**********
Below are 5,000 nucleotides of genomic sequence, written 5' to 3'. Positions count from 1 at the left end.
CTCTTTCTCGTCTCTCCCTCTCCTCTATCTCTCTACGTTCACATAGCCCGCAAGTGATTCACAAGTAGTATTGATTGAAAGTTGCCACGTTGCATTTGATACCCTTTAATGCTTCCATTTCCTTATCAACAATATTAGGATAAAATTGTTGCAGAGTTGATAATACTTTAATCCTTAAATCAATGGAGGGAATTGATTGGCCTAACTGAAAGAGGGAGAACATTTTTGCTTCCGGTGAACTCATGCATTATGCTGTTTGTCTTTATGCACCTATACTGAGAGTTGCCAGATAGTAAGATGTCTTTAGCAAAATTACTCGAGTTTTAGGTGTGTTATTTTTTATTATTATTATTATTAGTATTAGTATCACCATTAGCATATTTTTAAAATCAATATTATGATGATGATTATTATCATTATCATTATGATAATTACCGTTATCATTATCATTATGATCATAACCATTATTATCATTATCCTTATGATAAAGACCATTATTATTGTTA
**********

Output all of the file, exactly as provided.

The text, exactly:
Below are 5,000 nucleotides of genomic sequence, written 5' to 3'. Positions count from 1 at the left end.
CTCTTTCTCGTCTCTCCCTCTCCTCTATCTCTCTACGTTCACATAGCCCGCAAGTGATTCACAAGTAGTATTGATTGAAAGTTGCCACGTTGCATTTGATACCCTTTAATGCTTCCATTTCCTTATCAACAATATTAGGATAAAATTGTTGCAGAGTTGATAATACTTTAATCCTTAAATCAATGGAGGGAATTGATTGGCCTAACTGAAAGAGGGAGAACATTTTTGCTTCCGGTGAACTCATGCATTATGCTGTTTGTCTTTATGCACCTATACTGAGAGTTGCCAGATAGTAAGATGTCTTTAGCAAAATTACTCGAGTTTTAGGTGTGTTATTTTTTATTATTATTATTATTAGTATTAGTATCACCATTAGCATATTTTTAAAATCAATATTATGATGATGATTATTATCATTATCATTATGATAATTACCGTTATCATTATCATTATGATCATAACCATTATTATCATTATCCTTATGATAAAGACCATTATTATTGTTA